Defrauding the public and committing health robbery

Junk science describes so-called scientific information that isn’t supported by undisputed facts. Junk healthcare describes healthcare management and treatments that are not supported by evidence-based data despite being labelled as standard-of-care. Both junk science and junk healthcare are distressingly common, increasingly tainted by identity politics and only underscore unbridled intellectual dishonesty.

Meta-researcher John Ioannidis, PhD, determined in a seminal essay that “most published research findings are false.” This stunning conclusion simply reflects the fact that most medical and scientific studies are not founded on sound scientific principles and therefore, fail to record reproducible and irrefutable facts. 

Straying from science to junk science

Healthcare, like science, is impacted by a considerable amount of misinformation because physicians have assumed that their testing and treatment philosophies are inherently valid and then design their studies to support these unfounded biases. In other words, many well-trained physicians have strayed from science to junk science in order to support tests and treatments that they believe to be effective. Sadly, the history of medicine has recorded numerous examples of treatments endorsed by physicians and their leaders (and willingly supported by the health insurance industry) that they believed to be effective but were clearly harmful. A glaring example is the radical mastectomy for breast cancer which crippled only many thousands of women and took decades to be expunged from medical teachings.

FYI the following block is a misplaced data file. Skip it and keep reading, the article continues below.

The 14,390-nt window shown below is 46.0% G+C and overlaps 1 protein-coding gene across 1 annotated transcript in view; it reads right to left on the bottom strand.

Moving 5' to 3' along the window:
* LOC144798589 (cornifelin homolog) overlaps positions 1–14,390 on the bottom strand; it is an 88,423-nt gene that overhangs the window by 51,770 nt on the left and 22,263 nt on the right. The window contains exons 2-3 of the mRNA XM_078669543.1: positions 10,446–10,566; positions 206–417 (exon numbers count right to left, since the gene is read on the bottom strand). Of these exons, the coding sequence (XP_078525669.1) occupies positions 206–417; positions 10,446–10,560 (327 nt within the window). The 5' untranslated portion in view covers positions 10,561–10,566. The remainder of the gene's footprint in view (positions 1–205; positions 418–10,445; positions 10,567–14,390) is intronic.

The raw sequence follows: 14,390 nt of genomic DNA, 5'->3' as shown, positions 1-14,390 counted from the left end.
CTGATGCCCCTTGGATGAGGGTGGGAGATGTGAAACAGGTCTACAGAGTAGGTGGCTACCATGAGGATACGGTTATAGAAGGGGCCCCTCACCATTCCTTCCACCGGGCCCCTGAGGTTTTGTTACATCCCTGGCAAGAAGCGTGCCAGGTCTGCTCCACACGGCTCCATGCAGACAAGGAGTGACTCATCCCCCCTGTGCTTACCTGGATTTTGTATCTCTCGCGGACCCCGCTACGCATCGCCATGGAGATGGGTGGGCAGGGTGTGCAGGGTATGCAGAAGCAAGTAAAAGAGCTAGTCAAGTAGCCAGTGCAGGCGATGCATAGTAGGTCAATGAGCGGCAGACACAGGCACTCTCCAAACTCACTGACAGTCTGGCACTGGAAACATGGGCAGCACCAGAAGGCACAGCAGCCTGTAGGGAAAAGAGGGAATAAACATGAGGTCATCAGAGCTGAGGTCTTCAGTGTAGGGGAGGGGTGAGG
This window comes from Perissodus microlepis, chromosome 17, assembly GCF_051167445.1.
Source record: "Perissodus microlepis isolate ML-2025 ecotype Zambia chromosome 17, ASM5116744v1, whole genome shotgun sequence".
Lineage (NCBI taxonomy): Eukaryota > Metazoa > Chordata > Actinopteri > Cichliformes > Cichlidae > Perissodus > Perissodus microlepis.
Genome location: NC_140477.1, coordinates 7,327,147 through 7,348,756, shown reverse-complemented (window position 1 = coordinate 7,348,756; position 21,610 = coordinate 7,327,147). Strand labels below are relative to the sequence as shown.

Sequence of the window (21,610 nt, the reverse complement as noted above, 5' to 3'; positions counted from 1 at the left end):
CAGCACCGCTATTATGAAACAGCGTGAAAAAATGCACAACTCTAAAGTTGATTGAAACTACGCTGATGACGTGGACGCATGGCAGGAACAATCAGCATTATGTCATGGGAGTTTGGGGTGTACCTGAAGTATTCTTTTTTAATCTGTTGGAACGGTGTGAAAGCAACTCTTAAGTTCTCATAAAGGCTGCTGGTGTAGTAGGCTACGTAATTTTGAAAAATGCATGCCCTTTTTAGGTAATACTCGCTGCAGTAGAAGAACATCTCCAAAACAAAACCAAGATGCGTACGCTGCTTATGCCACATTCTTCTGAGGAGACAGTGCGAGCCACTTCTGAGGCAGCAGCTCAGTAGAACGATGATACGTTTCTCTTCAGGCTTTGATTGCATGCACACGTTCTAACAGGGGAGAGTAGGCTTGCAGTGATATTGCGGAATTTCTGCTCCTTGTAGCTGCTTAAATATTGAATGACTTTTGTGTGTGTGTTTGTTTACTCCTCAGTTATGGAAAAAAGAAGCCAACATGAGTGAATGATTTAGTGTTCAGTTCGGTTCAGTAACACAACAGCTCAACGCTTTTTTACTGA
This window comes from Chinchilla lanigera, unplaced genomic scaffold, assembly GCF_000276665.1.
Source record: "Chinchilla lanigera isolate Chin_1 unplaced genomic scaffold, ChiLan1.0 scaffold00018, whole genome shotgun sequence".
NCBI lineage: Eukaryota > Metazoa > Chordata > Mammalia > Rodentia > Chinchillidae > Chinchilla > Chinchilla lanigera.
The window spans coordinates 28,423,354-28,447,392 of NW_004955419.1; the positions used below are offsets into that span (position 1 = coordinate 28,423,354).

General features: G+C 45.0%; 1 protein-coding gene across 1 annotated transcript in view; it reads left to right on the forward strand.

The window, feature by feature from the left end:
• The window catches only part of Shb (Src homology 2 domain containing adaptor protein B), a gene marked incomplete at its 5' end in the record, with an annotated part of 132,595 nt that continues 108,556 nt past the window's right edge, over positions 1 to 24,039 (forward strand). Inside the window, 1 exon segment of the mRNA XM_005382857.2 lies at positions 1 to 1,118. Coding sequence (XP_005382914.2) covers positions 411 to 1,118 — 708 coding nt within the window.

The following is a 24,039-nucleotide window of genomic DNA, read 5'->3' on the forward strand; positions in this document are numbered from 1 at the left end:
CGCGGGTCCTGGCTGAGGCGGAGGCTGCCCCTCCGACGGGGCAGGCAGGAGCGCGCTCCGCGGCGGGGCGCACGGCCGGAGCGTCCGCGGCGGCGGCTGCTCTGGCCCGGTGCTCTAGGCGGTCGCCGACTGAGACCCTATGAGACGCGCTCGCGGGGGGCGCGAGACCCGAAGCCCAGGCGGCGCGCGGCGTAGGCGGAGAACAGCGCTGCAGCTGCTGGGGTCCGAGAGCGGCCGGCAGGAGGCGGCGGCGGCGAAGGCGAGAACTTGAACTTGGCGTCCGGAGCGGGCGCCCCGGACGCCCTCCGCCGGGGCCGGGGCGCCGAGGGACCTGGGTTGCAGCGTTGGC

Junk healthcare and junk health plans

Another ugly side of healthcare is junk healthcare (in addition to the junk health plans being sold to unwitting consumers) and receiving more “care” than needed. This sick problem has been stoked by the flawed insurance-based, fee-for-service payment model. A payment mechanism whereby providers get paid according to the level of work undertaken and or, the number of services provided. An obvious potential conflict-of-interest as this process can influence some providers to increase the level and or, numbers of services delivered in order to obtain greater financial rewards.

The problem with insurance-based control of routine care

Adding fuel to the insurance-based control of healthcare services was its gradual evolution from covering only catastrophic care services to covering unnecessarily, affordable routine and office-based care. And, as the health insurance industry added more and more consumers to their plans with misrepresentations about the need to cover day-to-day healthcare needs they were able to exert more and more control on providers wanting access to those patients. In addition to being railroaded into  take-it-or-leave-it contracts they were also forced to accept more and more onerous insurance-based rules. These actions simply caused physicians to lose their decision-making autonomy and work in servitude. An ugly prescription for a costly, inefficient and parasitic healthcare delivery system.

The insurance-based trap for healthcare consumers

The insurance-based trap for healthcare consumers is “managed” care. Managing your care is mostly about managing health costs with restrictions, limitations and channeling you into test and treatment alternatives that save the health plan money. It’s usually not  about what’s in your best interests or what’s more expedient.

The insurance-based healthcare trap for providers